A taxi driver’s chance encounter with a client who turned out to be a former co-worker has led to seven workers receiving nearly $330,000 in unclaimed prevailing wages from Comptroller Scott Stringer.
It all started in March with taxi driver, Mody Camara, who once worked on a city-funded affordable housing project and had received settlement money from a $1.2 million settlement Stringer reached with contractor Mascon Restoration in 2012 for unclaimed prevailing wages.
Camara, who used the settlement funds to purchase a taxi medallion, recognized his former colleague, Jose Luis Lopez Oliva, with whom he worked in the mid-2000s. He encouraged Oliva to contact Stringer’s office and by June, Oliva and three former co-workers received $200,000 in back pay.
Bronx resident Wilson Lopez was watching Univision’s coverage of the press conference in which the four former co-workers received the funds and saw a decade-old picture of himself from the worksite and filed a claim. Stringer gave him a $50,000 check this afternoon.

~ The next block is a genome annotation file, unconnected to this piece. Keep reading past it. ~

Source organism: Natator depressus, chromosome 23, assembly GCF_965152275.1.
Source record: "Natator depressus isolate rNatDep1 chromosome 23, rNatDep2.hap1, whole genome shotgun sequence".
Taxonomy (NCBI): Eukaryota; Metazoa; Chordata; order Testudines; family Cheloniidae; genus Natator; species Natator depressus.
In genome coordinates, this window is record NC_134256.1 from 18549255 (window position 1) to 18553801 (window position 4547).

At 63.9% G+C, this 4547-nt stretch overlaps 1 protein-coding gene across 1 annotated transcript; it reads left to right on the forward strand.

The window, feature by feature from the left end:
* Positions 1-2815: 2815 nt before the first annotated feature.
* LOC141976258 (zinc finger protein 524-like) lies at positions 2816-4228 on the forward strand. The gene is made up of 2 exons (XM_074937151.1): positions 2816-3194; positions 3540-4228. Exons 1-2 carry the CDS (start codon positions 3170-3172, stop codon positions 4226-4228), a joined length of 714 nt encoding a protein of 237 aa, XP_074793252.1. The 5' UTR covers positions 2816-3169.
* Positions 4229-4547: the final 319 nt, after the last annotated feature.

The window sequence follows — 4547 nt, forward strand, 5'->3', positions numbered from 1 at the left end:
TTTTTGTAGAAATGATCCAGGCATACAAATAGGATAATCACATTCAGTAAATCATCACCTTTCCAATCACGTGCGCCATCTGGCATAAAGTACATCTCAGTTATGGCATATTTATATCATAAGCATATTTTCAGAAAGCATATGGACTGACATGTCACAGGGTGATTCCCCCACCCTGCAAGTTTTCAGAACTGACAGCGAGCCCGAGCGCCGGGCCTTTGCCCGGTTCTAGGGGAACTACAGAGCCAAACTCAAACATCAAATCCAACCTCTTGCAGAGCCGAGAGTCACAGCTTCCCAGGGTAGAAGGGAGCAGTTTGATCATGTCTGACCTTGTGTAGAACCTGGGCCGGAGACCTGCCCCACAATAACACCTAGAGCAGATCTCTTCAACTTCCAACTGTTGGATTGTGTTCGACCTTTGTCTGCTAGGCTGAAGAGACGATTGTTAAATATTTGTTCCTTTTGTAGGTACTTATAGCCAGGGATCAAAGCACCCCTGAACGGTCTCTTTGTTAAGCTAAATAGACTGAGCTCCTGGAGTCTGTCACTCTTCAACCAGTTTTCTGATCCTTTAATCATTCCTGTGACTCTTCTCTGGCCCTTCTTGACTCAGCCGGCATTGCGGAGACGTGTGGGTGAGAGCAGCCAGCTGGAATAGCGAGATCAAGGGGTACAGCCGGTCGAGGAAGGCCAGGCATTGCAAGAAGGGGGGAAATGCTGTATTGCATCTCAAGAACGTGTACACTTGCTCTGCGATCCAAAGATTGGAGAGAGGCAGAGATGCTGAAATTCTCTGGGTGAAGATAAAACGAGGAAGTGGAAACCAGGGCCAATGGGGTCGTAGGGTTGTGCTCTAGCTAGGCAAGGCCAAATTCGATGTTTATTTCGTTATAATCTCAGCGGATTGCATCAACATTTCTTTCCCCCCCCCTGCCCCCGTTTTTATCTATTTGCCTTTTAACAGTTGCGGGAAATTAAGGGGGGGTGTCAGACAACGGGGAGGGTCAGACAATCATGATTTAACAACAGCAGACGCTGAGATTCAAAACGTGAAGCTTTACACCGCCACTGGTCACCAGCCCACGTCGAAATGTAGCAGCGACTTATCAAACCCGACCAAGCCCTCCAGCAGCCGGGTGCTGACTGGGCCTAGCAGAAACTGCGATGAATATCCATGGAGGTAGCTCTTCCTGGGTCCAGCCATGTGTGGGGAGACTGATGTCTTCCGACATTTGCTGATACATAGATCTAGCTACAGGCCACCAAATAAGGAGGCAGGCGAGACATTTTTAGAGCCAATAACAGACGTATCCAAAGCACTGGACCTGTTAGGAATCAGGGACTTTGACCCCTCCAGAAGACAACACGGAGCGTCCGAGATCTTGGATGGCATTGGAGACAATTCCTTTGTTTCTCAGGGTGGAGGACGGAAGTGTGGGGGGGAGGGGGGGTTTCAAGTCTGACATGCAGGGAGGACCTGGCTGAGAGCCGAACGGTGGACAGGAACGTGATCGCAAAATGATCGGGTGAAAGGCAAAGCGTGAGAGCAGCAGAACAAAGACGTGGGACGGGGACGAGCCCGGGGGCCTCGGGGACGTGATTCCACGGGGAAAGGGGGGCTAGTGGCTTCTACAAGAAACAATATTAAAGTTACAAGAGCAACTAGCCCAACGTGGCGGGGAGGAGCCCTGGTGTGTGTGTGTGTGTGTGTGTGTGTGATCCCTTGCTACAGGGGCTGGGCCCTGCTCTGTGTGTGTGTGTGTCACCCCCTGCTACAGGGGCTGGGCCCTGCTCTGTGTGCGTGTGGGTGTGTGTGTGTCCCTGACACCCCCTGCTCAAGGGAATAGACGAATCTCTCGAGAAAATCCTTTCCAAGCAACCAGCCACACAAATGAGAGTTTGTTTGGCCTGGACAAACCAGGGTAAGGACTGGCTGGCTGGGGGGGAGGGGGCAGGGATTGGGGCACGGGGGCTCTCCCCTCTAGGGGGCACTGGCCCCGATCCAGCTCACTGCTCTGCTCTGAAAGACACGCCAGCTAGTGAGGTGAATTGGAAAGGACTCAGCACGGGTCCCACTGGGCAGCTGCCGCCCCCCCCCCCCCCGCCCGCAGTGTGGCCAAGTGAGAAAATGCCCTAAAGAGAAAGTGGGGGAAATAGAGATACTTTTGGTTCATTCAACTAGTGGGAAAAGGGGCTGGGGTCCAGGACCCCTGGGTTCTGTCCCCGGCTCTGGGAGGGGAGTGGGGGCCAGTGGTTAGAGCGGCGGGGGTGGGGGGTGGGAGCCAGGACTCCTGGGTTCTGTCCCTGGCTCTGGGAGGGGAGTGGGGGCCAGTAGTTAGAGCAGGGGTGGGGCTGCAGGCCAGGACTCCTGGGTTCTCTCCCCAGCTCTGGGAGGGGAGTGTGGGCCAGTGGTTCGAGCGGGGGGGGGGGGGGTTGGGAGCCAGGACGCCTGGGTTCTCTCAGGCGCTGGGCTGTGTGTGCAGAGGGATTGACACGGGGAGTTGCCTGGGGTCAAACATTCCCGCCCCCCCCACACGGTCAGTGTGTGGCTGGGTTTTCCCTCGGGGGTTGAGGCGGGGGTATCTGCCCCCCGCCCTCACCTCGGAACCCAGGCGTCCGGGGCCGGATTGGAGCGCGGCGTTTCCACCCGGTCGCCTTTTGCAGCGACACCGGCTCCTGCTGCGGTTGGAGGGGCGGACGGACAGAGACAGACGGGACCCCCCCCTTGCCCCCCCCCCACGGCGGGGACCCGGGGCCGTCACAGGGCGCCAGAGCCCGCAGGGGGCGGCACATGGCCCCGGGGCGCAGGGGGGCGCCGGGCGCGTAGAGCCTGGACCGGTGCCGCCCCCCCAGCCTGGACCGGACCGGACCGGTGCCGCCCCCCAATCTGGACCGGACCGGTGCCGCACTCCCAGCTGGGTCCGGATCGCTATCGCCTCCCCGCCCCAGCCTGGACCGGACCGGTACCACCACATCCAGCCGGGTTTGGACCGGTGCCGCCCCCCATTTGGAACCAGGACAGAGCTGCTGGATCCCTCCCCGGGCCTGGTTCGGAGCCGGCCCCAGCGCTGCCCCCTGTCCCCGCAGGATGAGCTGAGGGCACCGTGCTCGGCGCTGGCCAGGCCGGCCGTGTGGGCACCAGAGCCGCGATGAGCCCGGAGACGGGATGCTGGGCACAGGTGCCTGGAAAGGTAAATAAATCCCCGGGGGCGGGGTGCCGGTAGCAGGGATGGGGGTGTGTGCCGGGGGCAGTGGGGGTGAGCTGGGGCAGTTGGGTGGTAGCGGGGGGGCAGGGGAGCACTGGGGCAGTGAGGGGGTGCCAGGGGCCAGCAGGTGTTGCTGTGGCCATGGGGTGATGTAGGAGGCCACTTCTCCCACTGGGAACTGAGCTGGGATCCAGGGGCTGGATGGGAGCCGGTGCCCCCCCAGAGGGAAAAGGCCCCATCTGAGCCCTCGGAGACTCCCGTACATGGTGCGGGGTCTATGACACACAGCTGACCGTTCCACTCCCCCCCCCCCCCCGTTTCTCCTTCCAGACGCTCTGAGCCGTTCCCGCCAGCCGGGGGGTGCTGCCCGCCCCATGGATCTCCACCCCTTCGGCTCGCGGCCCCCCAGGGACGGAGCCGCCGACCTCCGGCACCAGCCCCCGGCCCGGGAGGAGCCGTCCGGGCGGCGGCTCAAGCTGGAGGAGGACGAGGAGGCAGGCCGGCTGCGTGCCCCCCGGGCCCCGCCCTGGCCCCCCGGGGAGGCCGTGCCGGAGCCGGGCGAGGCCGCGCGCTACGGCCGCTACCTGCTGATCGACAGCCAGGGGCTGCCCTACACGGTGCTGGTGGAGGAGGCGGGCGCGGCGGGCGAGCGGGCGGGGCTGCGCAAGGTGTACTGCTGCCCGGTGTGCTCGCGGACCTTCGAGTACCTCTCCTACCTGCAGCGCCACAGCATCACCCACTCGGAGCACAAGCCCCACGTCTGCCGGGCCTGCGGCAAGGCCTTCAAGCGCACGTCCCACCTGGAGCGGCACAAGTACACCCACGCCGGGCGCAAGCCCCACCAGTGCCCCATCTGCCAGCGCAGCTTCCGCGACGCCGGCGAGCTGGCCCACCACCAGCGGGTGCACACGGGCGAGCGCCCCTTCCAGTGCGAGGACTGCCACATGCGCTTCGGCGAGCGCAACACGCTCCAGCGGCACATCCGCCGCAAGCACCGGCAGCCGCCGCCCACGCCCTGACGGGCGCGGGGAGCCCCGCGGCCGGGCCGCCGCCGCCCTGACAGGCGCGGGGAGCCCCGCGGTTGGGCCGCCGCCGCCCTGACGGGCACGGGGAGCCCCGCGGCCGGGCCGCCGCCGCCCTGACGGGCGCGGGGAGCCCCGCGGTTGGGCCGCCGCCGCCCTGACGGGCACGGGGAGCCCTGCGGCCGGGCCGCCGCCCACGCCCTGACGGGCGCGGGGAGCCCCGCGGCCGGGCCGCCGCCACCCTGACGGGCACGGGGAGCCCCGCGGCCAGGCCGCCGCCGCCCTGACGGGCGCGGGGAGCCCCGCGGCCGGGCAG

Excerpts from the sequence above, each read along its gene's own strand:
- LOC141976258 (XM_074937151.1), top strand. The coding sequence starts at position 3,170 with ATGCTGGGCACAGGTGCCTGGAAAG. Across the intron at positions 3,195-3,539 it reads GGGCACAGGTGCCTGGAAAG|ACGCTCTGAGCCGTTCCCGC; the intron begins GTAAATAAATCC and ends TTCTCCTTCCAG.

Meanwhile, one of those four workers, Reynaldo Castillo, informed his nephews—Rony Alberto and Celvin Geovany Amaya Diego, who live in Ohio and Maryland—that they may be owed money, too. They will each be paid $40,000.
“We’re here this afternoon to celebrate the taxi ride that keeps on giving,” Stringer said.
He added that this is not a “government giveaway” or a “special program,” but rather the comptroller’s office handing over money that he’d collected from the contractor, and that the workers had earned.
“What’s exciting about today is that we showcased how one taxi ride, one chance meeting, one investment in a taxi medallion has turned out through word of mouth and listening, we got other people to step forward,” he continued.
Under state law, the comptroller’s office establishes and enforces prevailing wage and benefit rates on city public works projects, including public school renovations, or on building service contracts with city agencies such as security guard and custodial work.
If a company does not pay the proper wages and benefits to workers, the comptroller uses that law to collect unpaid wages from contractors and pass them along to employees who were stiffed.
Since 2014, Stringer’s office says it has assessed more than $17.8 million in prevailing wage violations and paid more than $8 million to employees who were cheated out of their wages.
In August 2015, the comptroller established an outreach campaign and said his office was holding more than $3.7 million in such settlements. Since then, 84 out of more than 1,000 individuals have claimed nearly $600,000 in back wages.